All they want is a chance to stage the show. The show actually has multiple plot lines unfolding concurrently – just like one of those Law and Order episodes. One of these plots will have a group of independent investigators review the Addis Ababa massacres of June 6-8, 2005 and of November 1-4, 2005 with a view to vindicating the commander in chief who ordered the security forces of the country to shoot into crowds of unarmed civilians. This plot will conclude by finding Mr. Meles to have had good cause for killing several dozen of his subjects who were threatening no one or nothing. Perhaps, the investigation would even stumble on to some “critical clue” which would be helpful for the other plots that will be running concurrently. And if they stumbled onto something, they are sure not to sweep it under the rug. After all, these are independent investigators who were selected by the independent parliament to look into two very disturbing outbreaks of state directed violence.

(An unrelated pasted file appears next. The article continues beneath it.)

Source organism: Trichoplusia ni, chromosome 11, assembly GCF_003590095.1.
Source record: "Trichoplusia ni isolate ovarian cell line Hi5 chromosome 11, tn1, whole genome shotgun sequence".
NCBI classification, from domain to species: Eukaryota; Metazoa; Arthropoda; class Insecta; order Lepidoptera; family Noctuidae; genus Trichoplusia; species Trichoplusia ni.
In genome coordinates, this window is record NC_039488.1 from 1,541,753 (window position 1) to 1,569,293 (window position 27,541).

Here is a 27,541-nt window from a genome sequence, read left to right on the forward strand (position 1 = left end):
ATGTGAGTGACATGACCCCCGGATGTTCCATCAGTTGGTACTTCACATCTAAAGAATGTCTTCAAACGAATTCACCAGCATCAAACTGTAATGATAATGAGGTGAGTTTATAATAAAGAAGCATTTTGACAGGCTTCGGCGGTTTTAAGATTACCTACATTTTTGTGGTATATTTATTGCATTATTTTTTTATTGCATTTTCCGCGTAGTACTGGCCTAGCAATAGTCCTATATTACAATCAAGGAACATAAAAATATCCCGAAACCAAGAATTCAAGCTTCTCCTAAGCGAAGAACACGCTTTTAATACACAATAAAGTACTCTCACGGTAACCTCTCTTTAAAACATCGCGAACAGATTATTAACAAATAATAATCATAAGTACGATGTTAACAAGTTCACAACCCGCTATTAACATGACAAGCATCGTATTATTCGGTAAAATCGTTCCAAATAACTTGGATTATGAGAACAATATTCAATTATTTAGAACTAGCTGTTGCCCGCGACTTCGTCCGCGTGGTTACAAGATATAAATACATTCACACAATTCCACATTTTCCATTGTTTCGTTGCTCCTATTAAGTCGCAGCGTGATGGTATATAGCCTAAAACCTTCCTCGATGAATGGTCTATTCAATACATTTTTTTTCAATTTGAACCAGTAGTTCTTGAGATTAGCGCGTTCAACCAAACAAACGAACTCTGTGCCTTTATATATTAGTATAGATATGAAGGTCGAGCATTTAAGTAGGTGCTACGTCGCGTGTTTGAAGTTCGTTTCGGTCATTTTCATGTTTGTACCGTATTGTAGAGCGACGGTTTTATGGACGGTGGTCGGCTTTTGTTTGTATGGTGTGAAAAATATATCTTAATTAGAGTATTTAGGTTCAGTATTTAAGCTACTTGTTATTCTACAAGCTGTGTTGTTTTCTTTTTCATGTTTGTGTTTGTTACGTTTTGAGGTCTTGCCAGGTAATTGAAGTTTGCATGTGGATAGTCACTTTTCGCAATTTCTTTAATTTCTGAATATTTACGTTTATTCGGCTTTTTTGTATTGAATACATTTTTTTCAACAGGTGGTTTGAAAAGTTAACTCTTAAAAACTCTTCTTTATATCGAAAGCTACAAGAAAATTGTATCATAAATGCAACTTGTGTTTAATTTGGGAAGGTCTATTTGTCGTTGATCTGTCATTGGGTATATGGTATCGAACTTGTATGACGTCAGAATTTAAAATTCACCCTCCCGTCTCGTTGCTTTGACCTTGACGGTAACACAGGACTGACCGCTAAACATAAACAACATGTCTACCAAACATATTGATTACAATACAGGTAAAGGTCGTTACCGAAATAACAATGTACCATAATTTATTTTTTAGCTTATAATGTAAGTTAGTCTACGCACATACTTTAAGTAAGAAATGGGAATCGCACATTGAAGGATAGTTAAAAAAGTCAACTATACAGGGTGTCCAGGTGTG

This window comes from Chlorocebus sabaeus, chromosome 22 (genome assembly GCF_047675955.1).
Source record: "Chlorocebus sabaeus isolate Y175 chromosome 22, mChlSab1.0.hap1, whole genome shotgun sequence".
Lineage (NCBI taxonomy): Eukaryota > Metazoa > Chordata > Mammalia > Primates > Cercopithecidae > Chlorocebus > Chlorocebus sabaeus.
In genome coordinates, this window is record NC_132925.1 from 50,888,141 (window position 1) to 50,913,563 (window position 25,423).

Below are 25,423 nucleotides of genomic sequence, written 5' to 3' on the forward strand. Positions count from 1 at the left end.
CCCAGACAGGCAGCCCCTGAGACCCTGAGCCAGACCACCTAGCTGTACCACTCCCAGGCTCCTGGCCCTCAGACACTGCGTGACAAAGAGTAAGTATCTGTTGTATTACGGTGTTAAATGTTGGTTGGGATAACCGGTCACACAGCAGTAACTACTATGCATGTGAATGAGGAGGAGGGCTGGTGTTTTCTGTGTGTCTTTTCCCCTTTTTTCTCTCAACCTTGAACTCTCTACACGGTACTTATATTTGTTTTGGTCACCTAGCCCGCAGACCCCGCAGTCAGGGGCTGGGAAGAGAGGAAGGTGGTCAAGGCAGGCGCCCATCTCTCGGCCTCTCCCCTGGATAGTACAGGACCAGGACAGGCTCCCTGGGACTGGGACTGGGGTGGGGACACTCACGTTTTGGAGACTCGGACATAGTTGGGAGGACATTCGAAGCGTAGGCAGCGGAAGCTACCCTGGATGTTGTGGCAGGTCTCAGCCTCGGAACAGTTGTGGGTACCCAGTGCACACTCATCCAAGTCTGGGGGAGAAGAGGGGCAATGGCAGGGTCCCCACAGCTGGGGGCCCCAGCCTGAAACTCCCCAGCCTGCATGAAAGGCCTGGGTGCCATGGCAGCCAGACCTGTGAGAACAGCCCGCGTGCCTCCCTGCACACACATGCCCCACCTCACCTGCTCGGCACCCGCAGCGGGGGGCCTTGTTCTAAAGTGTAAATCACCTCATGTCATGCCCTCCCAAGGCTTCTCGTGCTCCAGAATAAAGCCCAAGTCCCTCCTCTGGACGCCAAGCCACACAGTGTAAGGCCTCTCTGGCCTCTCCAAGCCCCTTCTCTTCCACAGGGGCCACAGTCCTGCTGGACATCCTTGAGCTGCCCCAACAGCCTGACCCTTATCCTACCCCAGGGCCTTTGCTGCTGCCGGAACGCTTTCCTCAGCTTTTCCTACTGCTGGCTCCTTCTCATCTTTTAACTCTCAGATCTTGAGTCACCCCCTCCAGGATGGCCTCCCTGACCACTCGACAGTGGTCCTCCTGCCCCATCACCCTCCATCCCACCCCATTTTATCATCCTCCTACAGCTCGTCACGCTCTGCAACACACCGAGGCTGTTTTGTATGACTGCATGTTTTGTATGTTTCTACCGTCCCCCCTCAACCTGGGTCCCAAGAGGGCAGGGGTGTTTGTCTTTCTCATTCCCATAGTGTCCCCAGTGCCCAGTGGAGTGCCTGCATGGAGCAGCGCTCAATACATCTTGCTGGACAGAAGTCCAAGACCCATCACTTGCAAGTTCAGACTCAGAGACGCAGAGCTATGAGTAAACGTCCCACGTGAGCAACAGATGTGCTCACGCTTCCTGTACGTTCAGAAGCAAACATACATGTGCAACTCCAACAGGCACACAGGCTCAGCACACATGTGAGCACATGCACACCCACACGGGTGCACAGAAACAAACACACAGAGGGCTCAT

The second plot line calls for “a fair” trial of those accused to have been engaged either in an act of treason and genocide or in conspiracies to engage in treason and genocide. Perhaps this is the most difficult act for the producers and directors of this play to launch. Their problem is not because they would not find “a fair district attorney” who would agree to prosecute the case. It would not be for lack of a “fair judge” to hear the case. Nor would it be for lack of “fair and reliable witnesses” or a fair amount of evidence. The biggest problem the director of this play is going to have is finding those who would be cast as villains in the show to agree to take part in staging their own vilification.